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Old 03-23-2013, 05:34 PM   #15
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I would upgrade the hitch on the truck to one capable of carrying the tongue weight without a WDH.
It would probably be less expensive. It would most likely be stronger. It would allow for even larger tongue weight with WDH in the future if you get a larger trailer. Hitching would be far simpler.

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Old 03-23-2013, 07:21 PM   #16
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Hitching up a WD hitch is not hard. Plus the truck will ride and handle better with the weight distributed over the axles rather than dumping all of the weight on the back of the truck.


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Old 03-26-2013, 08:24 PM   #17
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I've watched hot-shotters driving SRW and DRW trucks leave Goshen towing travel trailers of all lengths. None of them ever use a W/D hitch. Never inquired as to their actual truck hitch ratings.
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Old 03-26-2013, 11:02 PM   #18
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Ill throw my 2 cents in here I pulled my 24c without a DW hitch and never had an issue with my drw f350 could hardly feel it back there and didn't drop the hitch but a quarter inch, towed it for thousands of miles with a forged aluminum rapid hitch. My truck was in shop and pulled it with a srw dodge 3500 and it was all over the place! I say go with your gut feeling you have a lot of truck there and the big part are the brakes not if your over your pin weight by a few lbs, there is lots of guys pulling equipment trailers with machinery on them with wd hitches
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Old 03-27-2013, 08:19 AM   #19
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Why go with your gut when you have all the numbers right in front of you. Its not an emotional decision, simply a math problem. Plug in the numbers cause when bad stuff happens, thats what the lawyers will do.
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Old 03-28-2013, 07:34 PM   #20
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Agreed. There is no reason NOT to use a WDH with antisway. I say it is irresponsible not to.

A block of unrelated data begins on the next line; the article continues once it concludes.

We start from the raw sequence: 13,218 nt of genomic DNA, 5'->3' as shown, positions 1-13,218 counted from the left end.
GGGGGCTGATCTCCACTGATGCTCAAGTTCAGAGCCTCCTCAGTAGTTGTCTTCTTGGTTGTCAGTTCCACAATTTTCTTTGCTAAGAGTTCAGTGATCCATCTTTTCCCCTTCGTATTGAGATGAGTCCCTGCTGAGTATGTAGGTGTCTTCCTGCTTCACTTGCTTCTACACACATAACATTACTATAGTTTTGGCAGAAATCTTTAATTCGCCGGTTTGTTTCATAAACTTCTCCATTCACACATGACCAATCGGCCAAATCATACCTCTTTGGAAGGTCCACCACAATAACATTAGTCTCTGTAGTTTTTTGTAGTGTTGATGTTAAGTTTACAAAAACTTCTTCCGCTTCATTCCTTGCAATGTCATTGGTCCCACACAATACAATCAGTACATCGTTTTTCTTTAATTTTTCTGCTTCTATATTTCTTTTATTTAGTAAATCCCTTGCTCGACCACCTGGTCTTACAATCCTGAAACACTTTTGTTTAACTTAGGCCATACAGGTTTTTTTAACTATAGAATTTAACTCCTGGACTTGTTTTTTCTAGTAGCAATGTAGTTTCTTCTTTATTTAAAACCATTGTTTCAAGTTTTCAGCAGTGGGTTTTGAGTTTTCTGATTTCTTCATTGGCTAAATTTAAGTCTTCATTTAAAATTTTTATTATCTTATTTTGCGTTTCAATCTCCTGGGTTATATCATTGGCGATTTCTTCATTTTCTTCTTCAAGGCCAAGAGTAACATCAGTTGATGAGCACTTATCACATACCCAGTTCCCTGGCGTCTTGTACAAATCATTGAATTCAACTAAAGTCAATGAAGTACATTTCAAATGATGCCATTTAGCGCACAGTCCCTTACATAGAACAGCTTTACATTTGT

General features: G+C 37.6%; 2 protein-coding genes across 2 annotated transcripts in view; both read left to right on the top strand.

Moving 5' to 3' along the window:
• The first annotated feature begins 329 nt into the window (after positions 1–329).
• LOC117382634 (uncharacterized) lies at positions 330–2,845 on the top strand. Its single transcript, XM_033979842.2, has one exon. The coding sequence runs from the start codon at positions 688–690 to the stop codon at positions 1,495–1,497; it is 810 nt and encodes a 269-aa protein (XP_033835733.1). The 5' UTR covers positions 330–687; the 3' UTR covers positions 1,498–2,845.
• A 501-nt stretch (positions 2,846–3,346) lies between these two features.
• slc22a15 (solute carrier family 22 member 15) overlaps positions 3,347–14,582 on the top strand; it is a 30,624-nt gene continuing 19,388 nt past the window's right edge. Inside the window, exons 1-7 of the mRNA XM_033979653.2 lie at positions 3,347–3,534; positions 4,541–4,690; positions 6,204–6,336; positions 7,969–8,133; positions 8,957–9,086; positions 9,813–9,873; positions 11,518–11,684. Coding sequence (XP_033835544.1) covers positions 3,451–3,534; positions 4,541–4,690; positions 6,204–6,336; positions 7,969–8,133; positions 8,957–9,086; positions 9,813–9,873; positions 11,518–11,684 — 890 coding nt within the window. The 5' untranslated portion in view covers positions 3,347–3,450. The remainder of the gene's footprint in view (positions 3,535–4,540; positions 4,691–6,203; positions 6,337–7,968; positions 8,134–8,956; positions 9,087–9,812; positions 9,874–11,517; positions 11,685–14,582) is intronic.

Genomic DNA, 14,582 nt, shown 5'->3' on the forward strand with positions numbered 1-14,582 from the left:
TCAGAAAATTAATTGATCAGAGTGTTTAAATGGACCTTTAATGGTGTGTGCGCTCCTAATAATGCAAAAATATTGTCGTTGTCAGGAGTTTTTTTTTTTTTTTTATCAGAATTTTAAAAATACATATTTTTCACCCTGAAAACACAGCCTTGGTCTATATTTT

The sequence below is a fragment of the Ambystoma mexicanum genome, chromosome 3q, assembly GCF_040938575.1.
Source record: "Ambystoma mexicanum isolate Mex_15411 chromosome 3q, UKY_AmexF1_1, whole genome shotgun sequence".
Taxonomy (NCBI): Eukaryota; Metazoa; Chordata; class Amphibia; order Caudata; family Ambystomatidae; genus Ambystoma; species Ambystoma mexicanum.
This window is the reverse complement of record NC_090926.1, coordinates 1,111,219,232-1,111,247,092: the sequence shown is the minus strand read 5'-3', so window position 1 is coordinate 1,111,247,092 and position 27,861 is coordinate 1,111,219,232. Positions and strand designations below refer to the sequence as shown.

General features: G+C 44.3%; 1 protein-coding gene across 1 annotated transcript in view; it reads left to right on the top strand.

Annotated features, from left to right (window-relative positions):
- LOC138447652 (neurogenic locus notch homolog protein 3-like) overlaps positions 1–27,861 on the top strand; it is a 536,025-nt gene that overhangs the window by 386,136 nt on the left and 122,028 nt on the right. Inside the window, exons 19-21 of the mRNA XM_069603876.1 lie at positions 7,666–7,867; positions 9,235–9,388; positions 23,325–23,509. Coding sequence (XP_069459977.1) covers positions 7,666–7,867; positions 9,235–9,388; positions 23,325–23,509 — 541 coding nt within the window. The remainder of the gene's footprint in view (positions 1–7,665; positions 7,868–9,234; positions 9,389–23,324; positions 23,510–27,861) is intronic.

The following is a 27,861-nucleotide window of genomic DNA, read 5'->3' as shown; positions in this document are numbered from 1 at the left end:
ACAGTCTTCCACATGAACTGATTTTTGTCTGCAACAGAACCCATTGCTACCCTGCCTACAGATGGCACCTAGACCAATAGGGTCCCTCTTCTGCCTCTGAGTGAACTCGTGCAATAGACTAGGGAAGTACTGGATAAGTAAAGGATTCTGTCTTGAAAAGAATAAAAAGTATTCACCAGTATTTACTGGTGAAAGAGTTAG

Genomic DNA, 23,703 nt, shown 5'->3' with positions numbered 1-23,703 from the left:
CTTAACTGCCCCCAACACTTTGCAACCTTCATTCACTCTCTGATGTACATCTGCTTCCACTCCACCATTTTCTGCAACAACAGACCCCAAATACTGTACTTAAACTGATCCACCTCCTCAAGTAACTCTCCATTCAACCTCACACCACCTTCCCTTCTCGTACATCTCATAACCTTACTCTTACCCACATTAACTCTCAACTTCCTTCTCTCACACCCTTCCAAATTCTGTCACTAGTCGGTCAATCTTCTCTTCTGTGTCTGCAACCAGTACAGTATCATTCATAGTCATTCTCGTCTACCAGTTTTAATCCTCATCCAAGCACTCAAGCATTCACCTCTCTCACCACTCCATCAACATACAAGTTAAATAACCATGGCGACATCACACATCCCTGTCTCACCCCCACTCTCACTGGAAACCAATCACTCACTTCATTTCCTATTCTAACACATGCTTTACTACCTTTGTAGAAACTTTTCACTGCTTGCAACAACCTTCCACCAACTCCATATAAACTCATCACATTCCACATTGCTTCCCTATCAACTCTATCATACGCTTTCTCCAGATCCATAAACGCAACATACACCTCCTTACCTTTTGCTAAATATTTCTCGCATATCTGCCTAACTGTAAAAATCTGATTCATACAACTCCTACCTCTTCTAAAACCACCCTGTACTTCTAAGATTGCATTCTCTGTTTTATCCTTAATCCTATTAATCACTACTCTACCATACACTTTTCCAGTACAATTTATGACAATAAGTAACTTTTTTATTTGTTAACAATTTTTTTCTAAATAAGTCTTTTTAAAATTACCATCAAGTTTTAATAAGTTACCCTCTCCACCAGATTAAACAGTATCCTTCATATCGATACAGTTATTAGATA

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Old 03-29-2013, 12:48 PM   #21
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We all start somewhere. And the quote illustrates what can be heard any number of places.

The purpose of weight distribution (I thought) was to level the truck and trailer by distributing the weight to all axles. But if the truck isn't sagging in the rear (and in fact is still about an inch or two taller than the front) with the trailer hitched no distribution is needed (I think).

Hear this all the time. Why at least 90% of all combinations are improperly hitched. The function of a WDH is to restore the weight value of the front axle of the tow vehicle to its unhitched value. FALR (Front Axle Load Restoration).

Trailer towing accidents are primarily about loss-of-control by the driver. Driver skill is not only moot, it is laughable as a defense in an argument. Risk minimization is what matters. Why Interstates carry ten times the traffic of all other road types, but have the lowest incident of serious and fatal accidents . . their design is risk-minimization writ large.

FALR means the steering responds in a manner to which the driver is accustomed.

And, TW -- as we measure it -- is a static value. But not so in going down the road as dynamic forces can take a putative 800-lb TW and increase it momentarily to 8000-lbs. That's a hammer. A lever, to be exact: the length of which is the distance from hitch ball to TT axles. The longer, the worse it can be. So, spreading that to FA and to TT axles is a genuine, proven benefit (SAE).

By contrast, a load in the truck bed is pretty much always the same. These two things -- payload versus tongue weight -- are not at all the same for comparisons.

And, TT's deal with forces an open construction flatbed rarely contend with: wind, be it natural or man-made. In this, the WDH plays its part along with any anti-sway as integrated into hitch design or added on.

A WDH is a manufacturer requirement, and anti-sway is optional to that requirement. It is not quite even secondary.

Folks tend to get these things reversed, or assign the value of one differently than they are intended.

Even the best hitch is dirt cheap compared to alternatives to having one. And not even close in cost to depreciation for one year on either TV or TT.
They'll last almost indefinitely depending on type, care and miles.

What's funny is the resistance seen across RV boards to setting one up properly, and that is with a segmented, certified weight scale (see CAT Scale Locator). Its the work of a few hours, an afternoon. Take a helper and a selection of tools. The work is worth every bit of perceived aggravation.

A handful of scale tickets and notes covering the range of vehicle weights/loadings and one can re-adjust that hitch as necessary (anywhere).

Good luck

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Old 03-30-2013, 07:02 PM   #22
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Rednax - Yours was an excellent answer. Thank you very much! And thanks to all who posted! I've got another issue now that I need to find the right forum to post it in. It's a water heater blow-off valve issue.

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